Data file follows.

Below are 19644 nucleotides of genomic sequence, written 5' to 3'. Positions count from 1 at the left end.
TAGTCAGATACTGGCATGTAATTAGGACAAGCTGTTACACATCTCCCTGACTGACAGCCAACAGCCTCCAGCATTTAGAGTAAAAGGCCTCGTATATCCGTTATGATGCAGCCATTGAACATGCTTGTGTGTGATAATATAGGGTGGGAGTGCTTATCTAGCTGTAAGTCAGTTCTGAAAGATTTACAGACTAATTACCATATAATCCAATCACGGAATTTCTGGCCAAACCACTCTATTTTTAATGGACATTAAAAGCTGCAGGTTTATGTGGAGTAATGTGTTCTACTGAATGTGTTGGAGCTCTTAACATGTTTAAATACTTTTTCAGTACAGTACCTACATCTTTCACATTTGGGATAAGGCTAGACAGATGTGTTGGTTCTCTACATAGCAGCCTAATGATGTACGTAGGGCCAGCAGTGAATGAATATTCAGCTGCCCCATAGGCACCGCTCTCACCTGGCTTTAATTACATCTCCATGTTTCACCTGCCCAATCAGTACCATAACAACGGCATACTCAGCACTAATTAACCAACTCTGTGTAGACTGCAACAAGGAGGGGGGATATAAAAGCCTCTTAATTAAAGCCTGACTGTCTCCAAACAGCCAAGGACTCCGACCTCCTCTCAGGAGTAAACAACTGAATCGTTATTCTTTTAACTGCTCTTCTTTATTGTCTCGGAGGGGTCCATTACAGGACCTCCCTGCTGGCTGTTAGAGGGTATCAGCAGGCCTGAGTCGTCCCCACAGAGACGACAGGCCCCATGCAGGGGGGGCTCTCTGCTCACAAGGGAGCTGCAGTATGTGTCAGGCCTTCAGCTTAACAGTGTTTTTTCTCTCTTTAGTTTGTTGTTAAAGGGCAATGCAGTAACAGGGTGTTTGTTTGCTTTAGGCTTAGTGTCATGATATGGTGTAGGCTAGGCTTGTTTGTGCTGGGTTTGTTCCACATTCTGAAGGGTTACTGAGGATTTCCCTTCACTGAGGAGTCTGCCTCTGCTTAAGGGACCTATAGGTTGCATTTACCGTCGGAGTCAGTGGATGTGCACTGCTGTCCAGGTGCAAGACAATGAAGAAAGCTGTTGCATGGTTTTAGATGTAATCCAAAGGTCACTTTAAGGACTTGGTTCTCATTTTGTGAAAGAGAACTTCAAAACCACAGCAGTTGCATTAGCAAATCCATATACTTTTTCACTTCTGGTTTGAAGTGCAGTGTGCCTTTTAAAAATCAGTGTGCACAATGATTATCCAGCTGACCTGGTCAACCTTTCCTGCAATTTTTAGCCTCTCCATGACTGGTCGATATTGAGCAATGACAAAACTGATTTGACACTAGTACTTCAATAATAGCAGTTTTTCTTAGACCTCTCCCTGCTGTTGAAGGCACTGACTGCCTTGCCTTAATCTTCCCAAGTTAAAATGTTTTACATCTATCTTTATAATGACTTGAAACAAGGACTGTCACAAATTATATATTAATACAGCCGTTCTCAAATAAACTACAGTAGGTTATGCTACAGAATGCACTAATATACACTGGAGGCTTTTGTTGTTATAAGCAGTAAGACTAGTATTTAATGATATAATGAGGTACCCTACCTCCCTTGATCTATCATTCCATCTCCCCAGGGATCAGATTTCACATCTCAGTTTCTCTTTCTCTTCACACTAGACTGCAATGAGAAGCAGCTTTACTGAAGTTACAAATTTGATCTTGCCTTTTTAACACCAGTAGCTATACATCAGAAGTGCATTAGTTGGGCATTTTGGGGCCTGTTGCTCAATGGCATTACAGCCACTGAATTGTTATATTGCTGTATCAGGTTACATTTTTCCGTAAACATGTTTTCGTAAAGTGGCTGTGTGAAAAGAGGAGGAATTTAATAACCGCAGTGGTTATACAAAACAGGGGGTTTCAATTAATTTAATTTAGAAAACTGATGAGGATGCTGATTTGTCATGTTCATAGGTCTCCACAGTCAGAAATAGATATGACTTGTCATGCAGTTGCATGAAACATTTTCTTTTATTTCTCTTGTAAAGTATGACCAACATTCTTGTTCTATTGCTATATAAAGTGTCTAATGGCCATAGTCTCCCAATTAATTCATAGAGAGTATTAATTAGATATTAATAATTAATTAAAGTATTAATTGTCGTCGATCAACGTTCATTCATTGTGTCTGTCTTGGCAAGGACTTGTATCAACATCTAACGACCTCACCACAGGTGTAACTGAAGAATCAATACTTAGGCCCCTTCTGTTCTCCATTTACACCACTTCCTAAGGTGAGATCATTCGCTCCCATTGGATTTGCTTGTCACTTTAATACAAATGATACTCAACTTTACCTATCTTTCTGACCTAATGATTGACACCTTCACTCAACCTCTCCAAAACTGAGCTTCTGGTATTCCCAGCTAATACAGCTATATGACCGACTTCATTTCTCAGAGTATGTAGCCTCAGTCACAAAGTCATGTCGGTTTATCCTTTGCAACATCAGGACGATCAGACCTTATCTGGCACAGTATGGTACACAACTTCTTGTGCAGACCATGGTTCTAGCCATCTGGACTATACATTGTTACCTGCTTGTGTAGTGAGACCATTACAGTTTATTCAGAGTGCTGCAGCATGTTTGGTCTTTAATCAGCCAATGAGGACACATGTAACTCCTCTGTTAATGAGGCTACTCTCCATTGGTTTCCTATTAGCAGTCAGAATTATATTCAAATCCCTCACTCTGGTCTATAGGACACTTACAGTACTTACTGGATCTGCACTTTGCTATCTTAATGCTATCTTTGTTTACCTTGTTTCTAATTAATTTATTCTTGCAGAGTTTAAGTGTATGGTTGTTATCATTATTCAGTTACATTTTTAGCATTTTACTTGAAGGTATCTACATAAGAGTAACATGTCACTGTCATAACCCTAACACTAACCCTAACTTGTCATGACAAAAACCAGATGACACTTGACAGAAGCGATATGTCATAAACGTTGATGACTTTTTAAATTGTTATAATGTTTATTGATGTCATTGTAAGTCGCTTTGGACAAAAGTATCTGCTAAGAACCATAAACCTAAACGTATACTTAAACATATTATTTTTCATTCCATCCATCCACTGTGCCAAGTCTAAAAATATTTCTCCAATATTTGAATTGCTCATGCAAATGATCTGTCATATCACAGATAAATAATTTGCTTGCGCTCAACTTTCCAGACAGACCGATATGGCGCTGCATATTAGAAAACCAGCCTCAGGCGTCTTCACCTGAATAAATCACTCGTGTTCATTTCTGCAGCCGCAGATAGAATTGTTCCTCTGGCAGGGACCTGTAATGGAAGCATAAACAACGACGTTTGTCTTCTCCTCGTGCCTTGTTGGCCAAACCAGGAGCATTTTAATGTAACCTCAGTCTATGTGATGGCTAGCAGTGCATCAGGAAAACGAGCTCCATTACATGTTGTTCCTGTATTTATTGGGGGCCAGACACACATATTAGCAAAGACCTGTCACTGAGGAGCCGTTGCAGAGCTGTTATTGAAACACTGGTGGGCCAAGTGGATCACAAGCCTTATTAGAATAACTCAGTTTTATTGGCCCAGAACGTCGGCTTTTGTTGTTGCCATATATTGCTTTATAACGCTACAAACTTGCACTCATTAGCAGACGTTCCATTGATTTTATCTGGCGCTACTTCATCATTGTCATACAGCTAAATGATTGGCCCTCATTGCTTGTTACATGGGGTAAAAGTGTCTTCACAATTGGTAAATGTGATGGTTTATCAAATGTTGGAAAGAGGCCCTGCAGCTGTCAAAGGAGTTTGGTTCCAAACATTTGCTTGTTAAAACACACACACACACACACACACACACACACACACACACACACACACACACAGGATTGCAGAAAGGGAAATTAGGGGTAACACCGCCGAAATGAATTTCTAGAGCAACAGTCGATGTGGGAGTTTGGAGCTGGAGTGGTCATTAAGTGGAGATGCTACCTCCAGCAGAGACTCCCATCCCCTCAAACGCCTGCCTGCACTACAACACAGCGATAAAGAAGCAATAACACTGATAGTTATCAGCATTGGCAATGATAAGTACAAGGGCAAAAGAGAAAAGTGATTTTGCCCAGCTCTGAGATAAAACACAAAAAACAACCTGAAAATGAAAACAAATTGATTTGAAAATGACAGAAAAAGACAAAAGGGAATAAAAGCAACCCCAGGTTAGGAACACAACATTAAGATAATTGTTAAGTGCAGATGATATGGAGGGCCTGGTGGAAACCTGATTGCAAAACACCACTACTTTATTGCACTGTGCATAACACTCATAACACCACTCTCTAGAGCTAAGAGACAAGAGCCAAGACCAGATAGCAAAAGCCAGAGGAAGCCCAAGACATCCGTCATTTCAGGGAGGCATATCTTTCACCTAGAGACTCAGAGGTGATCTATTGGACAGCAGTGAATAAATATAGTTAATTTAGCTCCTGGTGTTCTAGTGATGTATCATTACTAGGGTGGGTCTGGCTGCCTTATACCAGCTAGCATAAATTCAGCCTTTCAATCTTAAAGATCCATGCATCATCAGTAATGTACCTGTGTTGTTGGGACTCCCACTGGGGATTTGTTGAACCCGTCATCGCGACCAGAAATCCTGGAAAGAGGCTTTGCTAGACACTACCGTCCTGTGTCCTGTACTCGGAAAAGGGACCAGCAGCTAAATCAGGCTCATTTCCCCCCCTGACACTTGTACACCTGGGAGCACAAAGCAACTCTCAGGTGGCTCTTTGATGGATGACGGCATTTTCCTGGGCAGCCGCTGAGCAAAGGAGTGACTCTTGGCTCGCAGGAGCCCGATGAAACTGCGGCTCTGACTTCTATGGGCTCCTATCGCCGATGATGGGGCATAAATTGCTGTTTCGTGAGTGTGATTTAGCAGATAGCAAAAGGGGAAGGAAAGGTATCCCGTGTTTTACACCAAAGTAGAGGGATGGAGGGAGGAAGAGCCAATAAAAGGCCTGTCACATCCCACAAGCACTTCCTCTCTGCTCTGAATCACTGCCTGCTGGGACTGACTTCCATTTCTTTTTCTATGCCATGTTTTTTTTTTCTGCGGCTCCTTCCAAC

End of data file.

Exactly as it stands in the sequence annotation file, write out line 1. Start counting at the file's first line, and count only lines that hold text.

Below are 19644 nucleotides of genomic sequence, written 5' to 3'. Positions count from 1 at the left end.